Mobile technologies define the youth of today. First, adults brought laptops into schools for the children; the children were not impressed. Today, the children themselves are bringing their technology into schools. Educators simply need to lighten up and wise up—and use the student-provided technologies to further the educational mission of the school. Our youth are already comfortable and successful with these mobile technologies; not using them at school wastes resources and causes a disconnect. Students now say they have to "power down their brains" when they come to school. Let the kids be themselves and stay powered on when they enter the school door with their mobile devices.
But wait, there's more! These mobile technologies may enable schools to leapfrog hurdles they are currently facing and jump-start the revitalization of education that everyone—parents, educators, business and union leaders, academics, and President-elect Barack Obama—is calling for. Some say the way to school improvement is through teacher improvement, and there are myriad strategies for addressing that goal. Others want to move to online education and essentially do away with teachers. In the end, some hybrid form of education will undoubtedly arise. But until then, while those and other camps work out their issues, our children, especially those from poor urban and rural districts, are losing out.
So here's the plan: On his first day in office, President Obama changes the rules so that E-Rate, the federal program that allocates money to provide Internet connections to schools and public libraries, can pay a telecom for the cellular data plan to support students doing schoolwork on their handheld computers. The telecom drops its cellular data rate from $60 per month per device to a federally mandated $6 monthly per device. Don't shed tears for the telecoms. They'll make up the difference by collecting fees from families of the millions of schoolchildren now using the cell-phone voice plans. In the meantime, the schools are required to commit, from their own funds, 30% of the cost of the technology, paid for by E-Rate, to be used for professional development and educational software purchases. Literally overnight, America's schools can move into the 21st century.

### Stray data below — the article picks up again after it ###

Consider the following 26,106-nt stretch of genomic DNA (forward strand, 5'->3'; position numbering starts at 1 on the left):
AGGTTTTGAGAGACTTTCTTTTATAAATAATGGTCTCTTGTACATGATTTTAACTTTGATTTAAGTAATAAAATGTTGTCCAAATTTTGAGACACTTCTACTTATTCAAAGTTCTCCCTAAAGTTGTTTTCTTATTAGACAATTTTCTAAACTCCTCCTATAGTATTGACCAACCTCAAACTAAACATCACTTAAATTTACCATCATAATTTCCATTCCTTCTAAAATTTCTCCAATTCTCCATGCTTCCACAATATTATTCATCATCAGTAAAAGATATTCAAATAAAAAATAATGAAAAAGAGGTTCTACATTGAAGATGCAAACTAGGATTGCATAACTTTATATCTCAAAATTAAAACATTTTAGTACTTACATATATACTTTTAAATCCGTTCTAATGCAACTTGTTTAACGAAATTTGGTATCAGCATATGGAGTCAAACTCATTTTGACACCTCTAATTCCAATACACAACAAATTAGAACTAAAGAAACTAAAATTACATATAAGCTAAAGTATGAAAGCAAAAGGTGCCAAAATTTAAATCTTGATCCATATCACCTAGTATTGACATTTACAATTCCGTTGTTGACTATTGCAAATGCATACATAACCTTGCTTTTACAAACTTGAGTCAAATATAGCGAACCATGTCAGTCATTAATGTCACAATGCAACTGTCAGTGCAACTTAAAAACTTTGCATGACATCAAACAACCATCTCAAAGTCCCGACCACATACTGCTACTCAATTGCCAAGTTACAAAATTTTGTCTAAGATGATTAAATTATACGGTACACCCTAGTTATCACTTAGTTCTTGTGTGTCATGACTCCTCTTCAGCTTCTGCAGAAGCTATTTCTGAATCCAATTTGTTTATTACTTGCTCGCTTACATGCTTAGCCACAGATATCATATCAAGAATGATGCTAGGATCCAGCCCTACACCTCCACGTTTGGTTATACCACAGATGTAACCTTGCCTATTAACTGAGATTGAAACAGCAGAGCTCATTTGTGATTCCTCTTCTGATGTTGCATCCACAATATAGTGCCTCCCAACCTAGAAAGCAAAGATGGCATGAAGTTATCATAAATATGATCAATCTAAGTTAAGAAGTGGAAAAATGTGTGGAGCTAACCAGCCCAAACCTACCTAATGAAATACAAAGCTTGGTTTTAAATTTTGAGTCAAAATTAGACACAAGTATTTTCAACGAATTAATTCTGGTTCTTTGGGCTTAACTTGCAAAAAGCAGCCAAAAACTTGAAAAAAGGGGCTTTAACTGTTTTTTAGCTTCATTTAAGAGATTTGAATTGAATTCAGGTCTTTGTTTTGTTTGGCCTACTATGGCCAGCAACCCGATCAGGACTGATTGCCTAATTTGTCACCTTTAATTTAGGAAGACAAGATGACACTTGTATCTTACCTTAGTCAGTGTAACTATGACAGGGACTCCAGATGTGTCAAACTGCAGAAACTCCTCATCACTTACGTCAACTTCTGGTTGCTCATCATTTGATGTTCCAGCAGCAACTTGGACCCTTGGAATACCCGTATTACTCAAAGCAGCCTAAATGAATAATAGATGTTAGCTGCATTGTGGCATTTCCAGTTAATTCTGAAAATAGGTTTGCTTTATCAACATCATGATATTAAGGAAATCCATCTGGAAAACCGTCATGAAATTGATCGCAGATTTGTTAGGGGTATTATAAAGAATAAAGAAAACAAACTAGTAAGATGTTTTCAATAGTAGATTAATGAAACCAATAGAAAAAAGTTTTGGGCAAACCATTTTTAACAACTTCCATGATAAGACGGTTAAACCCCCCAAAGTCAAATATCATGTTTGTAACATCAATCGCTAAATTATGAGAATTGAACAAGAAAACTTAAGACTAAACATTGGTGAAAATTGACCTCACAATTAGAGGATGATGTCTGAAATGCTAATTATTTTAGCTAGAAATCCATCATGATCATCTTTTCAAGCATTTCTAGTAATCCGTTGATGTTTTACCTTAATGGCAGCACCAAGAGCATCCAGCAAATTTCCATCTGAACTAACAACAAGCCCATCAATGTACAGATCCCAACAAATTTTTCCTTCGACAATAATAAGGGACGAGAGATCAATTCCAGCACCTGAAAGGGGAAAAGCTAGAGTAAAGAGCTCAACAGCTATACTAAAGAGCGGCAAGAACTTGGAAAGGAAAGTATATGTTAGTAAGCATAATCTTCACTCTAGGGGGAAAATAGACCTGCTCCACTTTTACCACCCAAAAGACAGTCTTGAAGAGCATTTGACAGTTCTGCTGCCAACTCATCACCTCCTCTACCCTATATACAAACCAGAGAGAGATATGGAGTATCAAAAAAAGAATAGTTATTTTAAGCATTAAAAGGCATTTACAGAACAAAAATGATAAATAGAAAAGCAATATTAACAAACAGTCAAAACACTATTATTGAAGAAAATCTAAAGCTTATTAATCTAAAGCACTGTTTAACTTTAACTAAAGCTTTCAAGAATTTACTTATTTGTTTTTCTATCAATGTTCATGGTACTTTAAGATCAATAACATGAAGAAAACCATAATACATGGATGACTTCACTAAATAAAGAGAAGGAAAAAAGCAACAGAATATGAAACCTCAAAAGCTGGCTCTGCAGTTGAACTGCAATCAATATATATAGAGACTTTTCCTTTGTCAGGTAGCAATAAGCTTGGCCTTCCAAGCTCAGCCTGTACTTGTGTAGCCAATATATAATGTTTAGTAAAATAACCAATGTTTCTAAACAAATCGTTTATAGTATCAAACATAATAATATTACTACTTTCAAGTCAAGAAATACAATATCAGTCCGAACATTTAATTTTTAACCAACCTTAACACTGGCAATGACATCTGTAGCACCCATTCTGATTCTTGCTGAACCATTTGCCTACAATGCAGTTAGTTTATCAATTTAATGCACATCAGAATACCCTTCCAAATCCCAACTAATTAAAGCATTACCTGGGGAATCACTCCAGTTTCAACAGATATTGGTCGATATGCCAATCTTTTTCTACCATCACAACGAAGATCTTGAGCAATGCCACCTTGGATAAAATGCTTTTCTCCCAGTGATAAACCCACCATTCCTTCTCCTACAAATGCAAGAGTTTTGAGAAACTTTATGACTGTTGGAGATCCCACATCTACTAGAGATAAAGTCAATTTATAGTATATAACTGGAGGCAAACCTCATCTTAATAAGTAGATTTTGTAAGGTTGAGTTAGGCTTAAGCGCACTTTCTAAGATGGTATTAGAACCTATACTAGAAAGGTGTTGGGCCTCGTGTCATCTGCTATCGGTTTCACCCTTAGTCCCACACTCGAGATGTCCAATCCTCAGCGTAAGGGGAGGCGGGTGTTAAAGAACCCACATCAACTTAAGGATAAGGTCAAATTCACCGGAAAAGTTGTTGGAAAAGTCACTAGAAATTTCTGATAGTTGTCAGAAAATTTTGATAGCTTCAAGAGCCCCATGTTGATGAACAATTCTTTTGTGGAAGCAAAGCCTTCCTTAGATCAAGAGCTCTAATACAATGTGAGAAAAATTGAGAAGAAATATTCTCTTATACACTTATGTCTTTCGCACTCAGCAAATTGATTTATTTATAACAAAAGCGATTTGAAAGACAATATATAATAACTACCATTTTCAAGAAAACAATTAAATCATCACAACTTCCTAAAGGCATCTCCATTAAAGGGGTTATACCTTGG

After World War II, Congress passed the G.I. Bill that paid for educating America's soldiers, which in turn fueled an unprecedented spurt of productivity unmatched anywhere in the world. America's public education system was the vehicle then, and can be the vehicle now, to revitalize and rebuild a great America. The means for doing so have emerged and are within our control; we must mobilize our schools—pun intended—now!
Norris is Regents Professor at the College of Information, Library Science, & Technology at the University of North Texas. Her research and teaching emphasize the integration of learning technologies more effectively into classrooms. Soloway is Arthur F. Thurnau Professor in the Computer Science & Engineering Dept. at the University of Michigan. Over the past 25 years, Soloway has explored ways to use emerging technologies to empower children to enjoy learning. Norris is a co-founder and chief education architect at GoKnow, an Ann Arbor (Mich.)-based provider of educational resources for mobile computing in K-12 classrooms. Soloway is a co-founder and the chief strategy officer at GoKnow.